The post-2020 EU Common Agricultural Policy (CAP) should include targeted support measures for farmers to invest in precision farming technologies with proven environmental benefits, Ulrich Adam said in an interview with euractiv.com.
Ulrich Adam is the Secretary General of the European Agricultural Machinery Industry Association (CEMA).
Adam spoke with Sarantis Michalopoulos.
The discussion about the post-2020 Common Agricultural Policy (CAP) has begun. Is there room for digital farming? Could it be the “third pillar”?
We need a strong CAP for a strong European agriculture. And, in our view, supporting innovation and the digital transformation in farming should be strong elements of the next CAP. I’m not sure we have to add another pillar for this, particularly at a time when most farmers feel the CAP has grown far too complex already. But we should seriously think about how we could add elements of something like a digital greening scheme.
In other words, devising targeted support measures for farmers in the CAP to invest in technologies like precision or digital farming, which have proven environmental benefits. After all, using public money to accelerate technology uptake so as to achieve broader societal goals or public goods is an established approach in many other sectors of society – why not try more of this in agriculture in the quest to reap the full agronomic and environmental benefits of digital farming?
Smart farming has already developed in some EU countries, especially in Northern Europe, while some others are still lagging behind. Don’t you fear that the introduction of new technologies in the farming sector will eventually create a two-speed agriculture?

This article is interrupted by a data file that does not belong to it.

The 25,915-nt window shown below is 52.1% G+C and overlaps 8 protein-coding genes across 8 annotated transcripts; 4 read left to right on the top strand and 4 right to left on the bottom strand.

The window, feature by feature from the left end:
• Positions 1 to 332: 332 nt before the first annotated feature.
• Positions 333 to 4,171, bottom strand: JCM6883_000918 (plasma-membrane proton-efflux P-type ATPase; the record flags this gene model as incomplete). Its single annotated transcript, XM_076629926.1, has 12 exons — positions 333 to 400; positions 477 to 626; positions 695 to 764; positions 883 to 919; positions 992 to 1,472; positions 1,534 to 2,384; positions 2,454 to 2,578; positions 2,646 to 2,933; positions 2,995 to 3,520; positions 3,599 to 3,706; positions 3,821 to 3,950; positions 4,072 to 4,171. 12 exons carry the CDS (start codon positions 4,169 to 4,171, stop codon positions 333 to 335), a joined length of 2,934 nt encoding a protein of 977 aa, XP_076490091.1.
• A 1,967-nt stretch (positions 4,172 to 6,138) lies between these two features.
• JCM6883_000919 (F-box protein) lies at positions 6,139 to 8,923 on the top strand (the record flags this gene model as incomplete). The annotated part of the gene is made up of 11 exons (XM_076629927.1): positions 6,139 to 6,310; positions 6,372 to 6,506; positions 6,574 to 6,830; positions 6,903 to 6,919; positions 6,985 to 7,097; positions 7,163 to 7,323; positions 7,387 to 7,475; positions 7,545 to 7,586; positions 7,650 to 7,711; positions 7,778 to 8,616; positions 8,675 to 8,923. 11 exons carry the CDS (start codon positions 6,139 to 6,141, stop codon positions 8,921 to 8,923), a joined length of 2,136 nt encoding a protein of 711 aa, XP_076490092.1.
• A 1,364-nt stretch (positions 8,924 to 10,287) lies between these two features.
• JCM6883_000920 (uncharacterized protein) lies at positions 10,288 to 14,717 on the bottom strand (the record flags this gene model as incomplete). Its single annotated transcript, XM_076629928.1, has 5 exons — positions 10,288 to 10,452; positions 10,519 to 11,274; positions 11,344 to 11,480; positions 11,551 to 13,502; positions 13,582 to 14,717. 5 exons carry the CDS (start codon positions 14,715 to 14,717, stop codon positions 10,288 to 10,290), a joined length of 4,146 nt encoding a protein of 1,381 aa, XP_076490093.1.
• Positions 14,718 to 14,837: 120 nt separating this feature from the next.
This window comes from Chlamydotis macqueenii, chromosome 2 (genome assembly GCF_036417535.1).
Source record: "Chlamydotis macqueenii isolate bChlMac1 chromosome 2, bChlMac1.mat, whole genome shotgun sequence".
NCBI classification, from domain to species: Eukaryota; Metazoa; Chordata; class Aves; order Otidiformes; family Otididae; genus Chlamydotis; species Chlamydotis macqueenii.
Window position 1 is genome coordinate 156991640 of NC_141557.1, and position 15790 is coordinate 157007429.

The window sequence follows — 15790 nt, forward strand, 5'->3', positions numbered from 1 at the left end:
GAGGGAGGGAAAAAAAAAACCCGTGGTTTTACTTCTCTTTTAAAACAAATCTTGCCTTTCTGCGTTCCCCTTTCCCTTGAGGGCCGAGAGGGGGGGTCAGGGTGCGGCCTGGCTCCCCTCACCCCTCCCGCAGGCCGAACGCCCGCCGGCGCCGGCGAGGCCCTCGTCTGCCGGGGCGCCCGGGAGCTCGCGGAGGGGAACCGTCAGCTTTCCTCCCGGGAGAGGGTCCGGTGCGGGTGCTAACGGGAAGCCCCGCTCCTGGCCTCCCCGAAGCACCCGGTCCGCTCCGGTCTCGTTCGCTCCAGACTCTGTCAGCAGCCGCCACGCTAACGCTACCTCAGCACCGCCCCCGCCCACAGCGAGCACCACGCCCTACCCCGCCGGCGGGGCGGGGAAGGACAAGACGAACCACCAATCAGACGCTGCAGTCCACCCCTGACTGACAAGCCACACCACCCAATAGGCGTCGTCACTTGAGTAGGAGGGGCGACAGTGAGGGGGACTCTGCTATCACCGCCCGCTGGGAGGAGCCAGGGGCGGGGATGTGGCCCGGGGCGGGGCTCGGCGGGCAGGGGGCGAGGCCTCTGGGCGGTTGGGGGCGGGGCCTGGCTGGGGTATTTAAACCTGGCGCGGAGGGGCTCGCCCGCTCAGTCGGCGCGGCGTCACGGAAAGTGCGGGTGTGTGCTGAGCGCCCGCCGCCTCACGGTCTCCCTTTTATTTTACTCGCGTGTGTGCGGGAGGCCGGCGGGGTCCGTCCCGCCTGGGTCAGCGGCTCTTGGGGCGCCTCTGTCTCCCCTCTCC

We definitely need to avoid the risk of a digital divide in EU agriculture. From a farm machinery point of view, we believe this can be done. The key concept here is partial digitisation. Partial digitisation can be a sensible and achievable step for any farmer wanting to advance on the path of digital farming. For instance, even a farmer with old analogue machines can partially digitise them by adding relatively inexpensive digital support tools to them such as, for instance, so-called Bluetooth beacons.
If installed on a tractor or combine harvester they allow the vehicle to be clearly identified. Any vehicle, whatever its age, manufacturers or purpose, can be fitted with such beacons which, in turn, can be connected to smartphones and thus be embedded in modern cloud-based farm management software systems.
Farming machinery sales dropped in 2016 and there is a similar projection for 2017. What are the main reasons behind that and what do you plan to do to reverse this trend?
The ability of farmers to invest in new machines greatly depends on farm income levels which, in turn, depend on the current prices for milk, wheat and other agricultural raw materials. Like our customers, we are happy to see that prices, for instance, in the milk sector, have recently recovered again. As an industry serving the farming sector, we need to be acutely aware of these trends on the demand side and react to them, yet it is not up to us to shape or, let alone, reverse them.